Apex High School junior Jason Lockamy can remember going to a professional football game only once before – and that was a preseason game, when he was much younger.
And even though he lives within 40 minutes or so of three major universities, Lockamy has never been to a college football game either.
But on Sunday, Lockamy didn’t just attend the Carolina Panthers game. He was on the field.
Lockamy was one of 10 high school students from North Carolina, South Carolina and Georgia honored at halftime by the Panthers as a Community Captain for academic achievement and community service.
“He has a strong desire to be successful at everything he does,” said former Apex football coach Bob Wolfe, who coached Lockamy for two years and was named the High School Coach of the Year by the Panthers in 2003. “It’s a really great experience. I really appreciate the NFL doing these type of programs for high school athletes and coaches.”
For two years, Lockamy has served as North Carolina’s student ambassador for Shoes for Liberia, which collects shoes for those in need. He was recently honored as the program’s national student ambassador of the year.
Lockamy’s mother, Catherine Woyee-Jones, emigrated from Liberia during the country’s civil war to go to college at North Carolina Central University.
“I may not be from there, specifically, but it’s part of my culture,” Lockamy said. “To help them, it’s like helping a brother or sister.”
Lockamy set out collection boxes in his football team’s locker room, outside his house, and in local businesses around Apex. Now, stacks of boxes line his garage, ready to be shipped across the ocean.
During the past two years, he estimates that he’s collected more than 1,000 pairs of shoes.
“Apex, you know, it’s a pretty small community, so once word got out it spread pretty quickly,” Lockamy said. “We send them back over to Liberia because they contract foot diseases there from not wearing shoes.”
Apex football coach Joe Kilby was impressed with the way Lockamy committed himself to the initiative, encouraging coaches and teammates to contribute.
“He’s a great fit for what we want Apex football to be all about,” Kilby said. “I’ve had a chance to look over his list of accomplishments – it’s quite impressive.”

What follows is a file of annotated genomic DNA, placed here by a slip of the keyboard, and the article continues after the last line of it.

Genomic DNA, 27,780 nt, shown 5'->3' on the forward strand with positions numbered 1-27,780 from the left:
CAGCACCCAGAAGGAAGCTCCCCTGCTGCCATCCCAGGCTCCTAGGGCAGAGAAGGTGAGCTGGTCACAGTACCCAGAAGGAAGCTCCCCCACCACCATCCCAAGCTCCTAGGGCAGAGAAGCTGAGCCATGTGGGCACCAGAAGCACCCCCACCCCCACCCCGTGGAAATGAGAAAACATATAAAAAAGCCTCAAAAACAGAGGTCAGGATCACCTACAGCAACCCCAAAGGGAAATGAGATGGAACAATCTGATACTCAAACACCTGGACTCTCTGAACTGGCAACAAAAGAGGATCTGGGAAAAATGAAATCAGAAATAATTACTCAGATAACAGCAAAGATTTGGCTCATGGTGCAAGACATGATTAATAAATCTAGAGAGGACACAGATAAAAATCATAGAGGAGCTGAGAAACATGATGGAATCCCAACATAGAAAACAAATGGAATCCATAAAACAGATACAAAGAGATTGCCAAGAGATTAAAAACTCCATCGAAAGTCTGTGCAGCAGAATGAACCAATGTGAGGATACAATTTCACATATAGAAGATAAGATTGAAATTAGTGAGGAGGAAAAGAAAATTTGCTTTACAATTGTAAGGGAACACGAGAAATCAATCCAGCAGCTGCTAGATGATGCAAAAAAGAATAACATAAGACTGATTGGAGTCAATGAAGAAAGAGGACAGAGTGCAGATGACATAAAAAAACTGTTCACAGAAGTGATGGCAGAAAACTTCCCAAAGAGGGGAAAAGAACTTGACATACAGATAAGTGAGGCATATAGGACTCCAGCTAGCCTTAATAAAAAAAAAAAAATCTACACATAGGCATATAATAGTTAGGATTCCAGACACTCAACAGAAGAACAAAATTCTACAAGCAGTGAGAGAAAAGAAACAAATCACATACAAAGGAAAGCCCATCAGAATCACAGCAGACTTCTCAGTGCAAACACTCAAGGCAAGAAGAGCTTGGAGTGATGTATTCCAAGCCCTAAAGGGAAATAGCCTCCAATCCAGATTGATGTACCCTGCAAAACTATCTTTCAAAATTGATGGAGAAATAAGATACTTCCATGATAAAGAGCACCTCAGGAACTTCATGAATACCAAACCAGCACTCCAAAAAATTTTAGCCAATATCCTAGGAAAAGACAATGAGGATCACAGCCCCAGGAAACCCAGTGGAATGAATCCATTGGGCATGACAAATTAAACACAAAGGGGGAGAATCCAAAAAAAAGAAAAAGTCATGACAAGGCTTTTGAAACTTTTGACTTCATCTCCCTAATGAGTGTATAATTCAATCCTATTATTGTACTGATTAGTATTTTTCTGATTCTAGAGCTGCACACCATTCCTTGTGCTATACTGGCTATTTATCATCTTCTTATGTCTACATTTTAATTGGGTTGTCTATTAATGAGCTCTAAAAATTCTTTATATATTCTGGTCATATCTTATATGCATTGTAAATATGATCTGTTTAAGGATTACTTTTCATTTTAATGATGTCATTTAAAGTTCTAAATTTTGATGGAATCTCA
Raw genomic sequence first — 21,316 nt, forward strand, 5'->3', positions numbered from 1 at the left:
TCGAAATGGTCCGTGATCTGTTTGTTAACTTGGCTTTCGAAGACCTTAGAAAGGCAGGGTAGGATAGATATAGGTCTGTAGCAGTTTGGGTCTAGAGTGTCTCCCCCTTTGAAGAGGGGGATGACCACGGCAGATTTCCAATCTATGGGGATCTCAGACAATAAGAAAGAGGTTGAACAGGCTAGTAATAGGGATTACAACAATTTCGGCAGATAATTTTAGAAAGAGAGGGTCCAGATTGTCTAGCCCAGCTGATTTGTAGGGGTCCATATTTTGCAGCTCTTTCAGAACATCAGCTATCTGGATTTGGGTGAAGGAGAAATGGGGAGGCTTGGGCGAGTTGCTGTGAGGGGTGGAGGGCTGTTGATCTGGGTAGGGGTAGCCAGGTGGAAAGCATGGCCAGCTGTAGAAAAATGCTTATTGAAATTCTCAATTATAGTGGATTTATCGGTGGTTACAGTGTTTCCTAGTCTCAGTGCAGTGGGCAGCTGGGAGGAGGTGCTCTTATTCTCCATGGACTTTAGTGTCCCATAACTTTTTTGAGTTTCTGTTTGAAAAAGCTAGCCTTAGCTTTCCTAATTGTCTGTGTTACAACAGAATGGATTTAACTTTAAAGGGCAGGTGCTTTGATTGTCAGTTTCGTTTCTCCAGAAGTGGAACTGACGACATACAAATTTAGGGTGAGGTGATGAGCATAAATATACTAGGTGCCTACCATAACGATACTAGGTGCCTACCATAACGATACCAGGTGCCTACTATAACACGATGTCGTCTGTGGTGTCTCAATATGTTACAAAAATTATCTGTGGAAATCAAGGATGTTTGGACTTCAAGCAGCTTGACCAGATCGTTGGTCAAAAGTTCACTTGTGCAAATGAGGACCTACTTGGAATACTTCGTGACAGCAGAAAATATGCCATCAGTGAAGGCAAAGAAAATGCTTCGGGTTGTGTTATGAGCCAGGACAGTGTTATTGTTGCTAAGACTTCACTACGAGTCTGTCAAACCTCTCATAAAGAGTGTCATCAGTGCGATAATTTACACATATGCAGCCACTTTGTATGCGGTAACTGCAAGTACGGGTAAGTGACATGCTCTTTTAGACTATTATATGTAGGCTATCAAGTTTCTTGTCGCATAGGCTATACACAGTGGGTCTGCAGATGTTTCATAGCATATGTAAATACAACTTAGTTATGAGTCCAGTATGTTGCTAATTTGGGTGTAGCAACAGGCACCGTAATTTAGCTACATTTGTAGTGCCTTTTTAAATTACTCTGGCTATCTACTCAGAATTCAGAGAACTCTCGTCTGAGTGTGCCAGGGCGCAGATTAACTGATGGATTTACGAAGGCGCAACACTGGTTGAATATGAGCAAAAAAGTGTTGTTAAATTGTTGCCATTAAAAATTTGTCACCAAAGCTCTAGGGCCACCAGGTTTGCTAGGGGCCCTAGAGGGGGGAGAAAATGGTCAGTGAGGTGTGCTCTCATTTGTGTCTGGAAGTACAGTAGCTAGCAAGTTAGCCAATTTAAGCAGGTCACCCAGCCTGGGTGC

In April, Lockamy served as a page for Gov. Bev Perdue for a week in the environmental and natural resources department.
“I enjoyed my time there, I learned a lot about the workforce,” Lockamy said. “I got to meet the governor, which is always a good thing. She’s really a nice, sweet lady.”
Lockamy also completes a minimum of 25 hours of community service work each semester as the upperclassmen representative of the Apex Youth Council, a student-run service organization overseen by the town of Apex.
At Apex High, Lockamy boasts a 3.9 grade point average and is the junior class representative for student council. He is a member of the National Honor Society and National Technical Honor Society.
“He has a bunch of great things going for him,” Kilby said. “With the things he’s done in the classroom, academically, he’s put himself in great position to be a recruitable young man this time next year.”
Lockamy started at defensive end for the Cougars this past season. His size (6 feet, 210 pounds) probably means he would have to switch positions to play at the next level, but that likely won’t be a problem.
So far, he’s received the most interest from Temple, Duke, Arizona and Wake Forest.
“College coaches want character and ability,” Kilby said. “I look to him as a character guy and a leader on the field. He’s got the ability, he’s going to show that next fall. He’s the kind of kid college coaches would love to have in their program.”
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